When a major event or tragedy happens, and dominates the news, charity communicators have an important role to swiftly steer and articulate our organisation’s response. Times like when the news of Russia’s invasion of Ukraine broke or when Royal or celebrity deaths dominate UK news coverage.
We know that we need to act quickly so that our charity can make a positive contribution. We know that a wrong-footed response could impact our reputation. We know that our staff and supporters need to feel informed and valued in tough and uncertain times.
Drawing on my experience of crisis comms on major incidents at Transport for London and for a government department, I would recommend prioritising five things to help deal with big news events:
1. Prepare for the ‘known unknowns’
It is important to dedicate regular time to horizon scanning for potential news events that could affect the charity.
‘Known unknowns’ are events that you know, if they happened, would receive high media interest. You’d have to handle them reactively, and most likely your Board would want to know what you are planning to say. It could be incidents that may affect your community, the wider UK public, or your ability to run your operations. It could be sad or difficult news about patrons or high-profile figures related to your charity.
Could you make sure this horizon scanning is added to your regular comms catch ups or leadership team meetings? Is there a clear process to escalate to your crisis response team (which comms should be part of)?
2. Decide what this news means to you
With a major news event, we may feel that we want to say something but also feel wary of wading in on a topic. It really is a gut call. This is why it’s so important to have spent time thinking about what might warrant a crisis response.
Questions you can ask yourself to think through to help you decide to issue communications include:
- What does this mean for your priority audiences? Will they expect you to speak out on this news?
- Are you clear about your position as a charity on this news, or on whether you will be going to do something differently because of the news?
- If you don’t comment, are you confident that others won’t fill in the gap? Will you get challenged for not having a position on this news?
- Think ahead to the next 24 hours, 72 hours, and in three months’ time. How do you want people to perceive your charity’s response to this major news event?
The way Refugee Action addressed the news of the Ukraine crisis as it broke, when initial footage was being shared, is a good example of how, when appropriate to your charity, you can react to major developments in a timely and meaningful way:
3. Think about whether you need to hit pause
A big question for charity communicators will be whether to pause communications. Maybe you’ve issued a comment, but the question now is whether you keep your usual content going.
Again, it’s important to go back to basics and think about what your audience will need. Will they want to engage? In the event of a tragedy, would a pause on communications be a way to show respect?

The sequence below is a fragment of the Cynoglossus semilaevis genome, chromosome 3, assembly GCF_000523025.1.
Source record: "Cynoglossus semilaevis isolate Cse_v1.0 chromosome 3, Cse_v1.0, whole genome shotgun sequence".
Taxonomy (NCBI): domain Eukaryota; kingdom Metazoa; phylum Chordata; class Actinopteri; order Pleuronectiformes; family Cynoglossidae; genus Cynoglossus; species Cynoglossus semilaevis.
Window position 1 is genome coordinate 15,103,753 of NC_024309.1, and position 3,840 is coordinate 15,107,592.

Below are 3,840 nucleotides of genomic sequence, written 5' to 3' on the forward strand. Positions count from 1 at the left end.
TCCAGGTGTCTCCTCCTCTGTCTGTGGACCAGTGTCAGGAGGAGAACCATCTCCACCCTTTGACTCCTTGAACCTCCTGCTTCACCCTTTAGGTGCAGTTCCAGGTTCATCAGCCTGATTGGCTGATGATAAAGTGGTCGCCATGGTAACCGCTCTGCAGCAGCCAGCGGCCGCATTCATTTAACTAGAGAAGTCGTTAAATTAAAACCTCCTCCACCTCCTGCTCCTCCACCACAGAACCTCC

Or could you limit content to purely urgent and important operational information? For example, tweets that your services are still open or an email to your supporters to explain how you are available to help during this time. Before you do decide to pause, think about when it would be appropriate to restart too.
Another important task is to review all scheduled communications. Check your planned social media posts. Is there anything that will be disrespectful in the current climate? Look at whether any other upcoming communications might need more support. For example, if your CEO is speaking at a big conference, they could need speaking notes on this news.
4. Spend time on your messaging
What you say following a major news event needs to be relevant and useful, particularly in a time of tragedy. Stick to the facts and do not speculate. Even if that means you can’t say much.
As ever, particularly in uncertain times, be wary of disinformation. If you need to share external sources, make sure you are confident in their reporting. If there is a major event or tragedy, it’s always best to stick to official sources of information.
Be human. Show empathy to those who may have suffered or who are upset. Be clear in your communications what it means for the communities and clients you serve.
The way the British Heart Foundation reacted to the death of Prince Philip is a good example of being both empathetic and showing how the news connects to their cause:
5. Think about the impact on your people
Your own staff and volunteers should always be a priority audience. In times of uncertainty, we need high quality engagement on what a major news events means to us. If major news is sensitive or distressing, try and discuss in person, rather than through an email update. That could be an all staff Zoom call, managers phoning team members, or a quick office huddle.
Think about the personal impact on staff and volunteers. Do they need some space and time to cope with the news? Can you signpost to your Employees Assistance Programme or other sources of support? Remember to keep the channels of information open with repeated offers of support. People process big news in different ways and at different times.
Look after yourself and your team too. There’s some important advice in the Charity Comms Wellbeing Guide. Coping with a major news event as a communications professional can be difficult. But it’s also incredibly rewarding as we can see the difference we can make.
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